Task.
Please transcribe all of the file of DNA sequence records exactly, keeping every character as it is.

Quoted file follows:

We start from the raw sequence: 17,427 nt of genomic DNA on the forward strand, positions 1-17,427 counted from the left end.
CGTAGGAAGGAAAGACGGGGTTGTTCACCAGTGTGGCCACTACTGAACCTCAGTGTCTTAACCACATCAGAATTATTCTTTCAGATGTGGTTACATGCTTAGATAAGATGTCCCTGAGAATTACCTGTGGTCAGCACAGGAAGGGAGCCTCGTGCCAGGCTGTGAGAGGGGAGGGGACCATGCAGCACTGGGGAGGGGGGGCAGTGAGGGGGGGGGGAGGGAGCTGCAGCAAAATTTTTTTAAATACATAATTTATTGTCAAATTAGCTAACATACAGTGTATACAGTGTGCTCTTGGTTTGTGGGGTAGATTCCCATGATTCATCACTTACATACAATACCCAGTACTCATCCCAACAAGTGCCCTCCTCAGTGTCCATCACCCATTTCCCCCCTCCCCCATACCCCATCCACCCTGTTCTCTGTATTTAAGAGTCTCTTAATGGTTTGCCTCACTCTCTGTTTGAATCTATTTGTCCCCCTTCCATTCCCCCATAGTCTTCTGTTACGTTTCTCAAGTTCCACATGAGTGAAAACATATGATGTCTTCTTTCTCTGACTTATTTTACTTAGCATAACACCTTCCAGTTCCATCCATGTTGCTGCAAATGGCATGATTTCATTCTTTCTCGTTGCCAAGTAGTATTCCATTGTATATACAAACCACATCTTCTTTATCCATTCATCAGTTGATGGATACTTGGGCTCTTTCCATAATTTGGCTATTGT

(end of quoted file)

We start from the raw sequence: 17,427 nt of genomic DNA on the forward strand, positions 1-17,427 counted from the left end.
CGTAGGAAGGAAAGACGGGGTTGTTCACCAGTGTGGCCACTACTGAACCTCAGTGTCTTAACCACATCAGAATTATTCTTTCAGATGTGGTTACATGCTTAGATAAGATGTCCCTGAGAATTACCTGTGGTCAGCACAGGAAGGGAGCCTCGTGCCAGGCTGTGAGAGGGGAGGGGACCATGCAGCACTGGGGAGGGGGGGCAGTGAGGGGGGGGGGAGGGAGCTGCAGCAAAATTTTTTTAAATACATAATTTATTGTCAAATTAGCTAACATACAGTGTATACAGTGTGCTCTTGGTTTGTGGGGTAGATTCCCATGATTCATCACTTACATACAATACCCAGTACTCATCCCAACAAGTGCCCTCCTCAGTGTCCATCACCCATTTCCCCCCTCCCCCATACCCCATCCACCCTGTTCTCTGTATTTAAGAGTCTCTTAATGGTTTGCCTCACTCTCTGTTTGAATCTATTTGTCCCCCTTCCATTCCCCCATAGTCTTCTGTTACGTTTCTCAAGTTCCACATGAGTGAAAACATATGATGTCTTCTTTCTCTGACTTATTTTACTTAGCATAACACCTTCCAGTTCCATCCATGTTGCTGCAAATGGCATGATTTCATTCTTTCTCGTTGCCAAGTAGTATTCCATTGTATATACAAACCACATCTTCTTTATCCATTCATCAGTTGATGGATACTTGGGCTCTTTCCATAATTTGGCTATTGT